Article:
Data, Trust -- And Flying Pigs

I am speaking in Amsterdam next week at the Grote Marketing Congres, an annual marketing conference. This year’s theme is “Trust in advertising is gone: do you believe in it?” (this is my translation from the Dutch title). The topic I was briefed on is data and advertising, and I suggested “Trust and Data Go Hand in Hand” as a potentially controversial title for my keynote.

Obviously, a little controversy goes a long way to attract an audience. But I do believe that, in essence, data and trust should -- and could  -- go together. It is the choices we have made as an industry that have severely damaged the relationship between the two.

First of all, what have we offered consumers that would increase instead of diminish their trust in our use of data? Let the record show that we have done a very poor job:

  • In the EU alone, 145 million consumer records were leaked in just the month of June. And these are only the reported cases. As we have learned in the last few weeks, even Google has not been that forthcoming with leaks when they happened (Google+, anyone?).
  • When consumers are giving us access to their data, we have been not only very poor custodians but equally poor marketers. We have segmented badly, used irrelevant or downright insulting ad-serving techniques, and created a frequency onslaught that has driven 25%+ of the population to ad blockers — and Apple to include these techniques in its browsers.
  • On top of that, the tech industry veers from one scandal to the next. If it isn’t a data leak, it is a #Metoo disaster or fake news.



We have not given consumers any reason to believe we have their best interests in mind. On top of these issues, which marketers also often cite as reasons to have little trust in the “data industrial complex” (as Apple CEO Tim Cook calls it), there are poor measurement and performance/ROI insights, fraud and complexities to orchestrate it all.

So who can steer us out of this self-inflicted mess? Initially I would have said “the supply side.” They, after all, have the most to lose in a meltdown. Facebook, Google, Amazon and Twitter are already in the crosshairs of investors and politicians alike -- and either group has significant potential to do damage.

But today, I believe the true answer lies with those holding the purse strings. The World Federation of Advertisers, the Association of National Advertisers -- and its counterpart ISBA in the U.K. -- have already started to push for change.

The other side of the purse strings are agencies. This is in my mind presents a golden opportunity to win back advertiser trust, and actually move the industry in a better, more sustainable direction.

Advertisers have an important goal: ROI. Suppliers/content distributors have an important goal: sustainable revenue. I know I am simplifying here dramatically, but the role of the agency here should be that of impartial bridge-builder.

In the olden days of media, the agency had no interest in which medium was selected for the plan. Inclusion was based on independently developed ratings or reach models, and that led automatically to winners and losers. It wasn’t until the agencies took a position in certain media that the wheels of their independent position started to come off.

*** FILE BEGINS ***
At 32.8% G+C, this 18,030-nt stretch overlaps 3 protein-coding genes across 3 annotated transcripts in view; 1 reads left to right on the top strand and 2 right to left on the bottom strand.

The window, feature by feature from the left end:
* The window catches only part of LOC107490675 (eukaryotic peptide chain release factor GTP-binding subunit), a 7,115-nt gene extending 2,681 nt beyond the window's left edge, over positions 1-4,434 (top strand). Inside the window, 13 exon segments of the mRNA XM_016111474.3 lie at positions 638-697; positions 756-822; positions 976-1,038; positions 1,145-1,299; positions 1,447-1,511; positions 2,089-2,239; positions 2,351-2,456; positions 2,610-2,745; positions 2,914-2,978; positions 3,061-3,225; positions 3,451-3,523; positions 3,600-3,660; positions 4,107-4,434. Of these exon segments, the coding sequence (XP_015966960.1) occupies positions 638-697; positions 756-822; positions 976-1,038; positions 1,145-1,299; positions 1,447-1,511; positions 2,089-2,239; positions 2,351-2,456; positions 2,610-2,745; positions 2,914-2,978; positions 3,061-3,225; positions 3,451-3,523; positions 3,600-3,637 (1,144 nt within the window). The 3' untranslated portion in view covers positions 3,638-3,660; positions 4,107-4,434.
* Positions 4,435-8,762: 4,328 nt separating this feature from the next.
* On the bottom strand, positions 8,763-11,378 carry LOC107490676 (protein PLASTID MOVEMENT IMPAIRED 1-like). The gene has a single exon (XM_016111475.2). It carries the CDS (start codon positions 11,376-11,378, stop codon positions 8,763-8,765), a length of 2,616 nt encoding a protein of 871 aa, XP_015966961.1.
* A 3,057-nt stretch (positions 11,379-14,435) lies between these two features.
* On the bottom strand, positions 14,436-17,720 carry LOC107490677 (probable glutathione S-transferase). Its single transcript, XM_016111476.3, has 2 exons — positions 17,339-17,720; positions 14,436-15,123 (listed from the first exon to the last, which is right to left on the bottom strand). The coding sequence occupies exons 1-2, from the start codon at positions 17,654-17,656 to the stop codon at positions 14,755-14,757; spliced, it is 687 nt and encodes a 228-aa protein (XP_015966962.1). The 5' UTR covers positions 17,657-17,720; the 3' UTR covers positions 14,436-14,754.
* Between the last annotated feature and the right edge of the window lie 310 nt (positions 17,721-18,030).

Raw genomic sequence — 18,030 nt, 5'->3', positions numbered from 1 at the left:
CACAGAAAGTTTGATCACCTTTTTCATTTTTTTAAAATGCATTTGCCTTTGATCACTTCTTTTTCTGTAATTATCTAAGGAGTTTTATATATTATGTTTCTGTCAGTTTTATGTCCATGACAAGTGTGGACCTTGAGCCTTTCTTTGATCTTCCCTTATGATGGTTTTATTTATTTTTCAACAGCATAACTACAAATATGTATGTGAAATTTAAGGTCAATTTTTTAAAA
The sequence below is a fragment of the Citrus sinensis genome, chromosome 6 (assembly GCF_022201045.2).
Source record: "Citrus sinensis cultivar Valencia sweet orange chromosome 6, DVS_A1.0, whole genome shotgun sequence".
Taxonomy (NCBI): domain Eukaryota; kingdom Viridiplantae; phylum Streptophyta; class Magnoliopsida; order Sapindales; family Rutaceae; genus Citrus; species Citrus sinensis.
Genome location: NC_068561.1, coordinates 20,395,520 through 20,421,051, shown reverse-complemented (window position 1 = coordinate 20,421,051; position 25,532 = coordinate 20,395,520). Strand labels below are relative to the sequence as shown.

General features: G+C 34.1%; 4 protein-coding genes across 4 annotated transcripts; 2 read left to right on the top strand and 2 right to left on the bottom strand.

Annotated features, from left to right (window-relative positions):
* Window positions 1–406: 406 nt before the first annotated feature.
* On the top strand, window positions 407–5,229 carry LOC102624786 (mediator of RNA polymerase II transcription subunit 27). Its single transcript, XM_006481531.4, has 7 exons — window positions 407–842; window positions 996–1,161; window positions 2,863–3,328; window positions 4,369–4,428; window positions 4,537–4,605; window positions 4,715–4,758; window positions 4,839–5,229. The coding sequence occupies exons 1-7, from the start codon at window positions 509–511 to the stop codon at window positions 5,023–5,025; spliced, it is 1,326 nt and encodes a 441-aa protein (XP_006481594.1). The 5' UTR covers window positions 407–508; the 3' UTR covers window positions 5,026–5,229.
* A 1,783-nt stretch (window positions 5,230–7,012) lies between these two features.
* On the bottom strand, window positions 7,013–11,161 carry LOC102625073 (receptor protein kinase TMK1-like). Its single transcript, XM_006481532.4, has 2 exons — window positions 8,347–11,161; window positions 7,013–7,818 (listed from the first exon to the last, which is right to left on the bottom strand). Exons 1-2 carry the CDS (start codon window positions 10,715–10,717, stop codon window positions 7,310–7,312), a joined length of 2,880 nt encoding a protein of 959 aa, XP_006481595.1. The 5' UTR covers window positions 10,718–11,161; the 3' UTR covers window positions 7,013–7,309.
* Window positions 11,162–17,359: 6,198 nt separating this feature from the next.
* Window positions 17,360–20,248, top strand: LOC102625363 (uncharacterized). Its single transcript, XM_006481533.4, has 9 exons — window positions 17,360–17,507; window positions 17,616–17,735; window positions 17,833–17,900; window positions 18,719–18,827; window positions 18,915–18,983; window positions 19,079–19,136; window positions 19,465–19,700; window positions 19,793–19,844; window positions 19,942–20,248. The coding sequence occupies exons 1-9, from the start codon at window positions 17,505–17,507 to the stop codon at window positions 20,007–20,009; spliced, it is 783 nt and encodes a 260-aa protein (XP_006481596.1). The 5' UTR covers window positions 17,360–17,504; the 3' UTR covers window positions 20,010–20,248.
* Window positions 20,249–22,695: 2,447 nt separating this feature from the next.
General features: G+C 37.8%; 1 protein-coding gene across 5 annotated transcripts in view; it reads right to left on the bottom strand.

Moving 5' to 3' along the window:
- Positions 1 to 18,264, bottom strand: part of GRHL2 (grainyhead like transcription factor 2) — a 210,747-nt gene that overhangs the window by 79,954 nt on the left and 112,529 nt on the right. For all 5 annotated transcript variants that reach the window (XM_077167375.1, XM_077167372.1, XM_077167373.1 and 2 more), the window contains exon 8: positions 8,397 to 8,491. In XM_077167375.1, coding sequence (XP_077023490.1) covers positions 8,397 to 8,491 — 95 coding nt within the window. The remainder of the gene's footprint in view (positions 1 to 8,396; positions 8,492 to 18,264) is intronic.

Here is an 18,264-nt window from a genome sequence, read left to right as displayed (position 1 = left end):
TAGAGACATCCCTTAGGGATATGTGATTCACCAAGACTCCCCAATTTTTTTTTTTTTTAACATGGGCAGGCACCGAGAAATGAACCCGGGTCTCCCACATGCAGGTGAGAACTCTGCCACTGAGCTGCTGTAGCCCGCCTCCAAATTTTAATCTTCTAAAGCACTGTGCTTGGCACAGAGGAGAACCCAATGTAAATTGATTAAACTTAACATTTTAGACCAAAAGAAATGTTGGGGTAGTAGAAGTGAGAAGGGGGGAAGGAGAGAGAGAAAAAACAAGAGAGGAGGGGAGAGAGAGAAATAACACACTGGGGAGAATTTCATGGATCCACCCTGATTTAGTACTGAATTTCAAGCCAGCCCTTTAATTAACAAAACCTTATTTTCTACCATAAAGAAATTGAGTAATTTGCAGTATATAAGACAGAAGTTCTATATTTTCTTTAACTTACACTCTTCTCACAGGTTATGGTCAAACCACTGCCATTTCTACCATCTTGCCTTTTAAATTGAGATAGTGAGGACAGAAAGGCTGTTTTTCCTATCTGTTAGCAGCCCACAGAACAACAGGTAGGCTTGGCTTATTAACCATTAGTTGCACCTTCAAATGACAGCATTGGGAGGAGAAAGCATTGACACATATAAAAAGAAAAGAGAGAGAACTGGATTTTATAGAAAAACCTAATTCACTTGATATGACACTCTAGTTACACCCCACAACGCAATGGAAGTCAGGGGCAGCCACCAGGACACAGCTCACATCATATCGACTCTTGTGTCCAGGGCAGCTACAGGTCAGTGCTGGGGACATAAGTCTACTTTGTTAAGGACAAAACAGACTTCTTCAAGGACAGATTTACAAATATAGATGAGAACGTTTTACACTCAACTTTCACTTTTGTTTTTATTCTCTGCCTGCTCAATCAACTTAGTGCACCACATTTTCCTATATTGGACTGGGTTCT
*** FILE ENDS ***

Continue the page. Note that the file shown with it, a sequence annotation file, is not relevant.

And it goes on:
So there it is. I believe that data and trust can be helped enormously when agencies retake their independent position as trusted and impartial advisers. And when pigs fly…

2 comments about "Data, Trust -- And Flying Pigs".
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  1. Dan Kidd from Datawallet, November 2, 2018 at 2:56 p.m.


    Data and trust can and do go together when we get the data ownership and control correct. Consumers should both own and control the data they create and is used to communicate more effectively with them. The current ecosytem of data does not allow this logical flow and has in fact fueled the distrust of consumers. 

    Datawallet is changing this dynamic and breaking down the walls that have created this situation. The end point is engaged consumers that own and directly permission the use of their data for specific purposes for compensation. They gain control and build a trusted relationship with brands of their choosing.  The world of data is changing and the consumer centric revolution has begun. 

    Dan Kidd

  2. Paula Lynn from Who Else Unlimited, November 2, 2018 at 3:53 p.m.

    I am afraid advertisers, i.e., agencies do not care about trust with data. Agencies make money on creative and placement. The large to largest advertisers have other means for consumers to know who they are and consumers would still be buying products/services if they didn't use anti social media just like they did before. I do believe we give anti social media too much credit they do not deserve. Anti social media will not do anything until the fines are so large that they are a hair's breath away from self destruction. Of course, no one likes what I just said, MP will delete this and so many billions of dollars are going to be lost until we all wake up.

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